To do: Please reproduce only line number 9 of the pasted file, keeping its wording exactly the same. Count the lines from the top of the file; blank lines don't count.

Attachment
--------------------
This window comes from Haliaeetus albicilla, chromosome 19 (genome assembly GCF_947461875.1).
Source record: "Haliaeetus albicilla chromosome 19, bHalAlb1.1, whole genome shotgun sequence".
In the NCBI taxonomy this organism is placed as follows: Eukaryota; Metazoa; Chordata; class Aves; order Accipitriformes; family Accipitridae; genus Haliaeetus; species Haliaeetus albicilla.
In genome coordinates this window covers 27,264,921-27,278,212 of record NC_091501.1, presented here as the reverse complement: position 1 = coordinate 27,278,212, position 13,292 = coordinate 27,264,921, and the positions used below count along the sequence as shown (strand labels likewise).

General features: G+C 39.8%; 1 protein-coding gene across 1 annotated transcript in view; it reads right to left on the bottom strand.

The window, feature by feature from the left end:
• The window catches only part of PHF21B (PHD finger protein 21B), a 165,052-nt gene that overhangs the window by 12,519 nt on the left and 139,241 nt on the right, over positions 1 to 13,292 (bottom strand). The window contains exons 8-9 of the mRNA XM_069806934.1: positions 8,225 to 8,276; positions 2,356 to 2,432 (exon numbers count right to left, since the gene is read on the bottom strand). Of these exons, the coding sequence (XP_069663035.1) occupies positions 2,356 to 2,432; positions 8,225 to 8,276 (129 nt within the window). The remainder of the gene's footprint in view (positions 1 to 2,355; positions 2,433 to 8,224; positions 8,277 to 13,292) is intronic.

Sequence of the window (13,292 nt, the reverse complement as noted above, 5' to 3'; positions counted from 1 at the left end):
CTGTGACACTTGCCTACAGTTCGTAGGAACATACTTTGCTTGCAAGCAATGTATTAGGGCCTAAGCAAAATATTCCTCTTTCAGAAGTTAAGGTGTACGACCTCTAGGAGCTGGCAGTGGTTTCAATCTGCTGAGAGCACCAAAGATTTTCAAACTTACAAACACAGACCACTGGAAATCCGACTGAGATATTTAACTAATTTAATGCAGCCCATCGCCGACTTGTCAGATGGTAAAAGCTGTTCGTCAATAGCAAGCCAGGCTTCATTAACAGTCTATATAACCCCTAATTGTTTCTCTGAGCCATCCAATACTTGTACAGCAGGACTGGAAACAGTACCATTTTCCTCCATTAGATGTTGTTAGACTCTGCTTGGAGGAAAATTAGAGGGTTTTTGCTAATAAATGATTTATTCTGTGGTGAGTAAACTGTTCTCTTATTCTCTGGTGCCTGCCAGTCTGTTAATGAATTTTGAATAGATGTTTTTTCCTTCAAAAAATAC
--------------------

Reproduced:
CTGTGACACTTGCCTACAGTTCGTAGGAACATACTTTGCTTGCAAGCAATGTATTAGGGCCTAAGCAAAATATTCCTCTTTCAGAAGTTAAGGTGTACGACCTCTAGGAGCTGGCAGTGGTTTCAATCTGCTGAGAGCACCAAAGATTTTCAAACTTACAAACACAGACCACTGGAAATCCGACTGAGATATTTAACTAATTTAATGCAGCCCATCGCCGACTTGTCAGATGGTAAAAGCTGTTCGTCAATAGCAAGCCAGGCTTCATTAACAGTCTATATAACCCCTAATTGTTTCTCTGAGCCATCCAATACTTGTACAGCAGGACTGGAAACAGTACCATTTTCCTCCATTAGATGTTGTTAGACTCTGCTTGGAGGAAAATTAGAGGGTTTTTGCTAATAAATGATTTATTCTGTGGTGAGTAAACTGTTCTCTTATTCTCTGGTGCCTGCCAGTCTGTTAATGAATTTTGAATAGATGTTTTTTCCTTCAAAAAATAC